The Princess and the Pitstop / Cleopatra Bones and the Golden Chimpanzee

The Princess and the Pit Stop
Tom Angleberger and Dan Santat
Abrams

A princess racing car driver – Yeah! We first meet her as she makes a pit stop with one lap of the race left and is told by her Fairy Godmother that she’s in last place. ‘She might as well give up!’ is the suggestion from our narrator.
This particular princess is not however, a quitter: she’s one determined young woman and so it’s time to hit that accelerator – HARD!

Off she zooms, outstripping various opponents so the cleverly punning commentator tells us, leaving a trail of rainbow coloured exhaust in her wake.

Before long she’s whizzed past scores of nursery rhyme characters, and pretty much every fairy tale character you can think of, (‘She spun out Rumpelstiltskin and butted in front of the The Three Billy Goats Gruff!’ we hear) as well as Beatrix Potter’s Flopsy, Mopsy and Peter Rabbit (what happened to Cottontail one wonders), until the only cars still in front are those belonging to the two ugly stepsisters ( I guess Cinderella’s elsewhere engaged) and after a lot of bumping and blocking on the sisters’ part, whoppee! – our princess, who isn’t at all alarmed by a bit of biffing and bashing, is declared the winner.

That however isn’t quite the end of the tale: there’s another competition still to be won and that involves taking a partner.
I’m not sure I wouldn’t rather have had her perform solo again, but still, this telling, coupled with Dan Santat’s computer game animation style art work will surely give you an adrenalin rush.
Reading the break-neck speed narration of royalty and racing aloud left this adult reviewer more than a little breathless.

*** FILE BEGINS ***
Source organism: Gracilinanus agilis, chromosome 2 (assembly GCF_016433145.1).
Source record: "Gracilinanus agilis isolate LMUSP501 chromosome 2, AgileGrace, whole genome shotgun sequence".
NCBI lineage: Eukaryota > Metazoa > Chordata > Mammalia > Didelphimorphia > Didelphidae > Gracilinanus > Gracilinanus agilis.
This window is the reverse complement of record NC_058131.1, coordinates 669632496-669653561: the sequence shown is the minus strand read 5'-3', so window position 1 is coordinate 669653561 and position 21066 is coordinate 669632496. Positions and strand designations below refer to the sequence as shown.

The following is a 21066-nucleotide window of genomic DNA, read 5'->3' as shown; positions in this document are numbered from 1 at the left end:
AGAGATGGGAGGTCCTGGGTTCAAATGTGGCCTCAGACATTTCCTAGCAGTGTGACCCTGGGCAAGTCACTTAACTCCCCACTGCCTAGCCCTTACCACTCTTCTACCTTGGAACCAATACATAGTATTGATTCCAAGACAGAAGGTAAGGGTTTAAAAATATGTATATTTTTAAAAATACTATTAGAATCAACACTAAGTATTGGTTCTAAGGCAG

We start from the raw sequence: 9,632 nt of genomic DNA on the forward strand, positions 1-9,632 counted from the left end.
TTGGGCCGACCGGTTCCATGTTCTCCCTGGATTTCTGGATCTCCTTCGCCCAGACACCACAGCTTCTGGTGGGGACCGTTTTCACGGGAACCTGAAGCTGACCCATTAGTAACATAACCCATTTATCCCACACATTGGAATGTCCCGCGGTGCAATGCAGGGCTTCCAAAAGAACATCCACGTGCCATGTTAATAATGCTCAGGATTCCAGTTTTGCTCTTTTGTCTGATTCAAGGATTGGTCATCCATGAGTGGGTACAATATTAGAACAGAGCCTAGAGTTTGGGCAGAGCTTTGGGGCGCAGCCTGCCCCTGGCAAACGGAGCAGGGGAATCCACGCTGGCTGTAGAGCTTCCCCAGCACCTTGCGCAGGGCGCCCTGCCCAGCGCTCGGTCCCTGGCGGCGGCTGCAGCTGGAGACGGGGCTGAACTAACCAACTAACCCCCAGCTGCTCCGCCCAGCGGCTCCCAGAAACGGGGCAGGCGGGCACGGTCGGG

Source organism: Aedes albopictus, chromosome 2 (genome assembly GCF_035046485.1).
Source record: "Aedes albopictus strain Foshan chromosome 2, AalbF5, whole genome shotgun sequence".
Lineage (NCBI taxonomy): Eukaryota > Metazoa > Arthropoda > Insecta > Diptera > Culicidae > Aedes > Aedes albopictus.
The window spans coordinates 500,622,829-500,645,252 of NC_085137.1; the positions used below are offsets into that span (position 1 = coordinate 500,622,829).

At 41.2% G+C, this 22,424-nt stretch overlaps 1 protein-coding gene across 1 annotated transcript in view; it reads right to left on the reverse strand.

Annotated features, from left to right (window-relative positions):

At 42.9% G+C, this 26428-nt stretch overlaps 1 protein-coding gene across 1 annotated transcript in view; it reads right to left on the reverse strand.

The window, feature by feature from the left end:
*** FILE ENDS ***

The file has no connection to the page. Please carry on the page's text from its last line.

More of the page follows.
Long live girl power!
There’s another race in:

Cleopatra Bones and the Golden Chimpanzee
Jonathan Emmett and Ed Eaves
Oxford University Press

When news of the location of a priceless statue, The Golden Chimpanzee breaks, the race is on to get to the spot in the Jungle of Junoo on the shore of Lake Lazoo and secure the treasure.
Can canine explorer Cleopatra Bones, finder of the treasure map showing exactly where the statue is to be found, beat the opposition, in particular the dastardly driver of an armoured aqua-car, Al McNasty, and discover the hidden gold?

Cleo. spies something interesting, a monkey statue assuredly but it’s not a golden one and then suddenly Al McNasty skids to a halt at the base of the statue. He’s convinced the place to look is underground.
Al however isn’t prepared to pick up a spade and dig down deep in the hope of booty: instead he has another plan up his sleeve, one that entails creating a blast.

But when his ruse backfires in no uncertain terms, he inadvertently precipitates a rather exciting waterfall …

A fun, fast moving, rollicking rhyme from Jonathan Emmett accompanied by Ed Eaves’ detailed scenes of zany vehicles that travel over land, through water and air, driven by an array of funky animals is just the thing to keep youngsters on the edge of their seats as they root for Cleopatra and her pals, all of whom, along with the evil-intentioned reptile are catalogued inside the front and back covers.

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